>To see the other posts in this series follow the links below.
Lining the handle
The cloth banding as seen above was purchased in a camping equipment shop. I have been camping many times and have never used this stuff, I wonder what it is supposed to be for? Any way, to make it the same thickness as the chamois already attached to the handle and to brake the thread and make it more flexible, one side of the cloth banding was sanded down using a belt sander. The result of this can be seen in the photo on the above (bottom).
Four strips of the cloth where then glued along along the length of the handle (sanded side to the wood) from the chamois to the end, luckily four strips fitted exactly round the circle of the handle and non had to be cut lengthwise (see photo above top). The glue was used very thickly for this as much of it was absorbed by the cloth. In the photo above bottom you can see how cloth banding, left over from my last project, was wrapped, very tightly, around the handle and secured with an elastic band to hold the thicker cloth banding hard against the wood of the handle, while the clue sets. The securing banding was left on for about six hours and then removed, the flogger was then left over night for the glue to set properly before work continues.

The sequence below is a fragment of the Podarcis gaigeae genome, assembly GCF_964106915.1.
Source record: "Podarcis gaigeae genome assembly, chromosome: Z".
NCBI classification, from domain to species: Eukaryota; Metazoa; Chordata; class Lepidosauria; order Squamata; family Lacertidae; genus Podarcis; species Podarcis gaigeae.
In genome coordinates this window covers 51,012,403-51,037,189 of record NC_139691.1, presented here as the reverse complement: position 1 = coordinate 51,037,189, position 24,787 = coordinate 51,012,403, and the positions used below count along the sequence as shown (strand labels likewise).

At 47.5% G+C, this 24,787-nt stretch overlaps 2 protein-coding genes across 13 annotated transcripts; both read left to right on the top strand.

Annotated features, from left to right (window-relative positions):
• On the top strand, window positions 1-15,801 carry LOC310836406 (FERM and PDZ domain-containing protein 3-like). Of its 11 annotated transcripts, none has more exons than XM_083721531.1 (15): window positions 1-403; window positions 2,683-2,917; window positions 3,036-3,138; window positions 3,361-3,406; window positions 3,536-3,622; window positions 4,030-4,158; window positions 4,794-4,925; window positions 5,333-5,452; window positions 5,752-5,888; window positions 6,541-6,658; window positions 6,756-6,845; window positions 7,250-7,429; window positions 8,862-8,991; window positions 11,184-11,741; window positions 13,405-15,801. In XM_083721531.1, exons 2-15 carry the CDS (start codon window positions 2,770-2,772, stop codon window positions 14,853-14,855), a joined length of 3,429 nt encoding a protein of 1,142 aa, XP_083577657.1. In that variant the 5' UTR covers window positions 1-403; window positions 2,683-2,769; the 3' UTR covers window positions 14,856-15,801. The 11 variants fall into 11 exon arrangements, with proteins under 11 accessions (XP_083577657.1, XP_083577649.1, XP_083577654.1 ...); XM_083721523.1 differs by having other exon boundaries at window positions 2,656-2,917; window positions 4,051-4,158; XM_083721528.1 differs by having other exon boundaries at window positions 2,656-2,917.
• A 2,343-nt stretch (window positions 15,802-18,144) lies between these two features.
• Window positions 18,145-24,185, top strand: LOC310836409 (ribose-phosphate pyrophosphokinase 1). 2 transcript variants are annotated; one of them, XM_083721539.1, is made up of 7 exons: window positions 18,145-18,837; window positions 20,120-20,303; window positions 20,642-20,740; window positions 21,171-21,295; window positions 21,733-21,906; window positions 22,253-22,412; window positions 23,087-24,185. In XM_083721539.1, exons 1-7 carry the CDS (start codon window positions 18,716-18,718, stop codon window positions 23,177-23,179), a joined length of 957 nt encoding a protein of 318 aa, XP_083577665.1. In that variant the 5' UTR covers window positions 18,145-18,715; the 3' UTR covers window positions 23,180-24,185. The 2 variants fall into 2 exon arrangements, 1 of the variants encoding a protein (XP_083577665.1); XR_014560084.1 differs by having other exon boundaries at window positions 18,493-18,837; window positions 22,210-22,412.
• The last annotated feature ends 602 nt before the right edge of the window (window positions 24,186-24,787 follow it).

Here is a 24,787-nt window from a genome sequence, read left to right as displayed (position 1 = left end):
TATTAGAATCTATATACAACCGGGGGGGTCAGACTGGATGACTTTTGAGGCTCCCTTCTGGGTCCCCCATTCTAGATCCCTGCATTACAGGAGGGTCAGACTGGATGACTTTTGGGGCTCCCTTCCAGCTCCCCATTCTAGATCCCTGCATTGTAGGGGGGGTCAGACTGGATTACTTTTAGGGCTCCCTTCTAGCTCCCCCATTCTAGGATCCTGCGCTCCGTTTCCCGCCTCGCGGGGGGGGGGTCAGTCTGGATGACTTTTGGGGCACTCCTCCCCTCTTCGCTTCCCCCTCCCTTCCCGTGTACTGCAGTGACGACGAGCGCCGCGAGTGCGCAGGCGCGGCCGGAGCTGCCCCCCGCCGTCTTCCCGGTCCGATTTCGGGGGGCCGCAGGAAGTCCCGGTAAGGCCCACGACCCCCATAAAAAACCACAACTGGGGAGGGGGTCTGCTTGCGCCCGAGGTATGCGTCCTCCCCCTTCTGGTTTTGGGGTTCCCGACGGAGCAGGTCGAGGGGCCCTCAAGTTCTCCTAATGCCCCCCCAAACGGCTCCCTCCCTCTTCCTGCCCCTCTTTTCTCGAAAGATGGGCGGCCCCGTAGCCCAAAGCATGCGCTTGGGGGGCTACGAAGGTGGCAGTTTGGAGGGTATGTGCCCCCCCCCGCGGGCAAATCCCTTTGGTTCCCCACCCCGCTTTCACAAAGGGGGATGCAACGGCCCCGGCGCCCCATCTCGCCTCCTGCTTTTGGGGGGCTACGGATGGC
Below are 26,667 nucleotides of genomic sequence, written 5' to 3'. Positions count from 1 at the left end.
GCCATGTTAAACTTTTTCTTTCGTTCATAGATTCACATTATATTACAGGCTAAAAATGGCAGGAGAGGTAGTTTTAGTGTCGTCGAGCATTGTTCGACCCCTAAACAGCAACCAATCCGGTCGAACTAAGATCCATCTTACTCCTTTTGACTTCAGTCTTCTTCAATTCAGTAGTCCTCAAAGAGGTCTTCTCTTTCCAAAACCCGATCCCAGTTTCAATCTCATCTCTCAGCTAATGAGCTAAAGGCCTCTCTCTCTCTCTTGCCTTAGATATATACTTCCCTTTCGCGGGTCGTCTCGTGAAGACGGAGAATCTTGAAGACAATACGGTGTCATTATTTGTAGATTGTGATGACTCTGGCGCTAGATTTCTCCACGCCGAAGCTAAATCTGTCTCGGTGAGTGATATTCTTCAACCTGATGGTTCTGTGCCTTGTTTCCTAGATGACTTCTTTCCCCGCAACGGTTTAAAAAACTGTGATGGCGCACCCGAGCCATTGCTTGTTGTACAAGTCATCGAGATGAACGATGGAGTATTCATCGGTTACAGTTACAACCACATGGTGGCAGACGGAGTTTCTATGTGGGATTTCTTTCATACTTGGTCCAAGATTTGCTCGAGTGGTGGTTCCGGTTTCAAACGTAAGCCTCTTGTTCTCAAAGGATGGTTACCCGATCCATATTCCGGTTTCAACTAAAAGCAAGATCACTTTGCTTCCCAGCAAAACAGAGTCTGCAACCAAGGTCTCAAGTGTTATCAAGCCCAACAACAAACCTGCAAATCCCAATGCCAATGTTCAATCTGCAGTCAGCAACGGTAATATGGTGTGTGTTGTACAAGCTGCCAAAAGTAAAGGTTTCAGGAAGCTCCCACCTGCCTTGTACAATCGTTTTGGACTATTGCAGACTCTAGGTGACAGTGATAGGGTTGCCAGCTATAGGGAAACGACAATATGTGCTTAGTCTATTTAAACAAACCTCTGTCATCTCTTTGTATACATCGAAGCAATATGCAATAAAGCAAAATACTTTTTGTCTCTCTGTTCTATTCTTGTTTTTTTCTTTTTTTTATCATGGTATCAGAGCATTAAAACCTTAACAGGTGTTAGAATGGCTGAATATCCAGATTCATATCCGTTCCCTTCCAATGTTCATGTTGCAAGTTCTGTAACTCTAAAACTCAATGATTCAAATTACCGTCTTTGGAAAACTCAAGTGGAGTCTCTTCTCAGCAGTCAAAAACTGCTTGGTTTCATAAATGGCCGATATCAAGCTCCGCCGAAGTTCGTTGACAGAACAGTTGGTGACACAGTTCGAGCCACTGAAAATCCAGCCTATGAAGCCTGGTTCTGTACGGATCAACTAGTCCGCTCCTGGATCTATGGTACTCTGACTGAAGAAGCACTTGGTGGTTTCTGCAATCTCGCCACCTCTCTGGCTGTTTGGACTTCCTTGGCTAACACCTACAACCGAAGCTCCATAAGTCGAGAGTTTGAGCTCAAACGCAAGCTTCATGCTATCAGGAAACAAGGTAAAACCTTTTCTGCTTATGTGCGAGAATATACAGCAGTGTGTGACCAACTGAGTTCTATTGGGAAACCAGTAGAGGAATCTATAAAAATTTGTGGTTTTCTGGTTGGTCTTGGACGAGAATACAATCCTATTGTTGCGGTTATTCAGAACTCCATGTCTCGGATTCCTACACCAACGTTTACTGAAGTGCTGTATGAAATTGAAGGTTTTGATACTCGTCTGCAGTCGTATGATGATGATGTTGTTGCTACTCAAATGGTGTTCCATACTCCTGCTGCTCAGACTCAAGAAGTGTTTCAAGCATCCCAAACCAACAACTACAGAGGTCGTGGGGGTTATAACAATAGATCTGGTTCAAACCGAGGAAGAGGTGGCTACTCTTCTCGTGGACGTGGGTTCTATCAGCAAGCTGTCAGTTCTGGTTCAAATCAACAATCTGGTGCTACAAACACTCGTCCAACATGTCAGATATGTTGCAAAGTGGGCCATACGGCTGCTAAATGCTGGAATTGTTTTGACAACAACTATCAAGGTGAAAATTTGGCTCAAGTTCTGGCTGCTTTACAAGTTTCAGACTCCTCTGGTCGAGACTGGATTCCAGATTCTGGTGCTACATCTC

The ends of the cloth banding where then trimmed level with the top of the wood of the handle, using sharp scissors. Then the piece of chamois, with the metal loop through it was then glued to the wood of the handle and the end of the cloth banding and was trimmed to a neat circle covering the cloth and the wood, with sharp scissors.
As can be seen in the photo (above top), a piece of the table mat was cut to the same length as the wood of the handle and wide enough to be wrapped around the entire handle with an overlap of 1.25cm. No glue was used on the covering as it would seep through the weave and become unsightly. The piece of mat was then wrapped around the handle as tightly as possible and temporarily held in place with six elastic bands. Two small blobs of glue where then put at either end of the mat, where it overlaps, and two small pins where driven through all the layers and into the wood, taking the glue with it to seal the place where they go into the wood, to protect it from water (photo above bottom). These pins will not be visible when the flogger is finished, they where hammered all the way in after the photo was taken.